I am unable to make the parent teacher conference a couple of days later. I have work commitments. But, as I have already reported, we have been ordered to go despite receiving a letter saying no assessment of our son is possible. His mum dutifully attends. She describes the encounter as ‘horrendous’. Unable to talk about our son’s dancing, the ballet teacher lectures her on the muscle groups required for ballet. He doesn't know what she does for a living, so his attempts to blind her with science result in him appearing somewhat foolish. There is no dancer in the world who is more accomplished because they can name muscle groups. He then talks about what a lovely smile our son has. (Our son hasn't told us about the ‘I love you’ incident at this stage). And he concludes the meeting by showing them pictures of his own child on his phone. Son and mother see unamused by this encounter and squirm with embarrassment at the teacher’s incompetence and inability to assess the situation or show any degree of professionalism. It would appear that in accordance with the letter we have received, no assessment of our son's ballet has been possible. The journey to the school and the meeting with the teacher has been in vain.
The following week at school, the teacher greets our son in front of the whole class with the words: ‘So, is your mother happy, now?’ - Another attempt at humiliation, and another incident of indiscretion from a man who, in my view, should not be working with children.
My attempts to find out how our son was assessed when no assessment was possible have run aground. After several days of emails pinging back and forth between me and the person who assures me that they can answer my question, if only they can find the document. Then they adopt a different approach. They decide that insulting my intelligence is probably the best strategy. The following happens:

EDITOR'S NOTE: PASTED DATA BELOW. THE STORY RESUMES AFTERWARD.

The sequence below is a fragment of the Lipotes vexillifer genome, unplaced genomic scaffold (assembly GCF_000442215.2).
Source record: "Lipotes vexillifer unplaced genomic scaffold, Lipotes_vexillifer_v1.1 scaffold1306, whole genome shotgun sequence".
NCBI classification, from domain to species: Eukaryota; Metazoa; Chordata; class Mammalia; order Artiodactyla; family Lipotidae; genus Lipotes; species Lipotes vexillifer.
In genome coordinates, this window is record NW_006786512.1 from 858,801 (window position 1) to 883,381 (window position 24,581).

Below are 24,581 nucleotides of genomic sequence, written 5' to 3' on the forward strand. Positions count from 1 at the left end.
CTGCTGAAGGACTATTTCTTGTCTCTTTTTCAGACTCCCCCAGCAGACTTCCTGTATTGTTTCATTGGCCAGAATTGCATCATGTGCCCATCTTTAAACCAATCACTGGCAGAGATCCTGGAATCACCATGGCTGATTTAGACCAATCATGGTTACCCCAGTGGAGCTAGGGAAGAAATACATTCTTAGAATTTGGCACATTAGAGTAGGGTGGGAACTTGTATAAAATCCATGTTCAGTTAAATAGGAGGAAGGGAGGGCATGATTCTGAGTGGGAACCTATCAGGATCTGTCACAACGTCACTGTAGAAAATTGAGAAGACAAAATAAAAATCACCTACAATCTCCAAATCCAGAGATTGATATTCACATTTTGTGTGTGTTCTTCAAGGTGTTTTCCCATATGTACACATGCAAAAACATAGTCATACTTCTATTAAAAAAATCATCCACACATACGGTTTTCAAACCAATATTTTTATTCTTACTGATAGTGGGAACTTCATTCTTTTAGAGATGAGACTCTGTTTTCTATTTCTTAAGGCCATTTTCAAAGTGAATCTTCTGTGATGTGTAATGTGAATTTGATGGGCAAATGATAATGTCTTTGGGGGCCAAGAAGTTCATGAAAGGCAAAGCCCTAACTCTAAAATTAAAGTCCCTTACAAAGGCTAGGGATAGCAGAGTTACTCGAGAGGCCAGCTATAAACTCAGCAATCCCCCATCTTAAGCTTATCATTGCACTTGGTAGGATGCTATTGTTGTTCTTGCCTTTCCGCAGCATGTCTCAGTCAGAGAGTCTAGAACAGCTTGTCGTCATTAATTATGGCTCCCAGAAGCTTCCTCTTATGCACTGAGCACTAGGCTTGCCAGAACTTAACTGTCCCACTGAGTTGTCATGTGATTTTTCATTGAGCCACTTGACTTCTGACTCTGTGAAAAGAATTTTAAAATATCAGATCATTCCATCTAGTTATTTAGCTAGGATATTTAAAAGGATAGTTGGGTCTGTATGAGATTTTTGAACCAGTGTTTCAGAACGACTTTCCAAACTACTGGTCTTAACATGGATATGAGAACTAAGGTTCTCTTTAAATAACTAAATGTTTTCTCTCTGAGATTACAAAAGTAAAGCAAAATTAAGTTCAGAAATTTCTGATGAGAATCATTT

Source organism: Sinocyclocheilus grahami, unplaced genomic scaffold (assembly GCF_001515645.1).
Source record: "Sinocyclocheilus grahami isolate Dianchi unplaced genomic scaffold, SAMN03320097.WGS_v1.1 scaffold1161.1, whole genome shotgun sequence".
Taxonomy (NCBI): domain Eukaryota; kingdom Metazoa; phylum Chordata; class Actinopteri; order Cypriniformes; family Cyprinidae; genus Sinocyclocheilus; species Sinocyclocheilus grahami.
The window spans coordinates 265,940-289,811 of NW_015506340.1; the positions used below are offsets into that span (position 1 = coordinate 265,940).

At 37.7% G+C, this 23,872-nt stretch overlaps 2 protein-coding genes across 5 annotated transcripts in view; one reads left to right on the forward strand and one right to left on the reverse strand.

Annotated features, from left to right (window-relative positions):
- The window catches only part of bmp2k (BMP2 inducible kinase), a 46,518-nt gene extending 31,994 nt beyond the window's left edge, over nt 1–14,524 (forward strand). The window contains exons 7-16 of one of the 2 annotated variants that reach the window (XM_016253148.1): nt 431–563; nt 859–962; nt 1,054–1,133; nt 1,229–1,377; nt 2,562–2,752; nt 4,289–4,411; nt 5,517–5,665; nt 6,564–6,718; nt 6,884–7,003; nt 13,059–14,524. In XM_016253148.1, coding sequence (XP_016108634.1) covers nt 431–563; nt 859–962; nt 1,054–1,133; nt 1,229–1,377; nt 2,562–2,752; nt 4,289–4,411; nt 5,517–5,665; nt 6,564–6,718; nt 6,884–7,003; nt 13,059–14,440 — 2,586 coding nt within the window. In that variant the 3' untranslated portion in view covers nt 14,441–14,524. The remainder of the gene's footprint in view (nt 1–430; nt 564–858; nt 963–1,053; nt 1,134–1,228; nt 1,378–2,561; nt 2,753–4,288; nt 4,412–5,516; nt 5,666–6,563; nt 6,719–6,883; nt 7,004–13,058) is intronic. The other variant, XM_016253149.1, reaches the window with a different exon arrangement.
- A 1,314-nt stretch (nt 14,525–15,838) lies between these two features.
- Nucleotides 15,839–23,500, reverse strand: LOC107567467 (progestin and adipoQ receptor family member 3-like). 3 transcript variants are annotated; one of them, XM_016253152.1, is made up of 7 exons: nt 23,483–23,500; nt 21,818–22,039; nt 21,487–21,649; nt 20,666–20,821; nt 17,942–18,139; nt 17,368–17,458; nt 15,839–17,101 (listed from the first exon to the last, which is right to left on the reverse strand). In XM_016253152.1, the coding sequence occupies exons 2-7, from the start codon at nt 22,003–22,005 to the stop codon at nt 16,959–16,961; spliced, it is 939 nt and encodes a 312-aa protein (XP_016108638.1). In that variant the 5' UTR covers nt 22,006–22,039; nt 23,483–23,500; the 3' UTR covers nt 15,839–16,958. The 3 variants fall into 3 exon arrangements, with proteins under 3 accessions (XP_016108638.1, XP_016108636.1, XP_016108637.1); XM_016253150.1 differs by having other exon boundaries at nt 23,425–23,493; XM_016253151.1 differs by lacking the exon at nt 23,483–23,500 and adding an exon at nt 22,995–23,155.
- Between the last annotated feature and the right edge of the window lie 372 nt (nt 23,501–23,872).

(Punctuation is provided by the Ballet School - left unedited by me)
I'm feeling frustrated. I also fear that I am going slightly insane. The person who could not originally answer my question and tells me to speak to someone else is suddenly able to write this pitiful and patronising email. For five days they have been completely wasting my time. As they know, I've read the Reporting and Assessment Policy, and there is nothing in it to suggest why a child who cannot be formally assessed owing to illness should then be subjected to a highly critical tutorial. I'm not being taken for a fool, so I write one last email to the member of staff who was supposed to be able to answer my question - the second person I have been dealing with, not the one who shouts on the phone. I explain how dissatisfied I am with the way this simple concern has been dealt with, but that I do not wish to turn it into a formal complaint. I ask what she suggests in order to prevent the concern escalating into something more formal. I click send. I wait.
I wait and I wait. Several days pass. There is no response.
I have no option. I write a formal letter of complaint to the director of the school.
Next time: The meeting with the director, and the treatment of our son becomes even more sinister.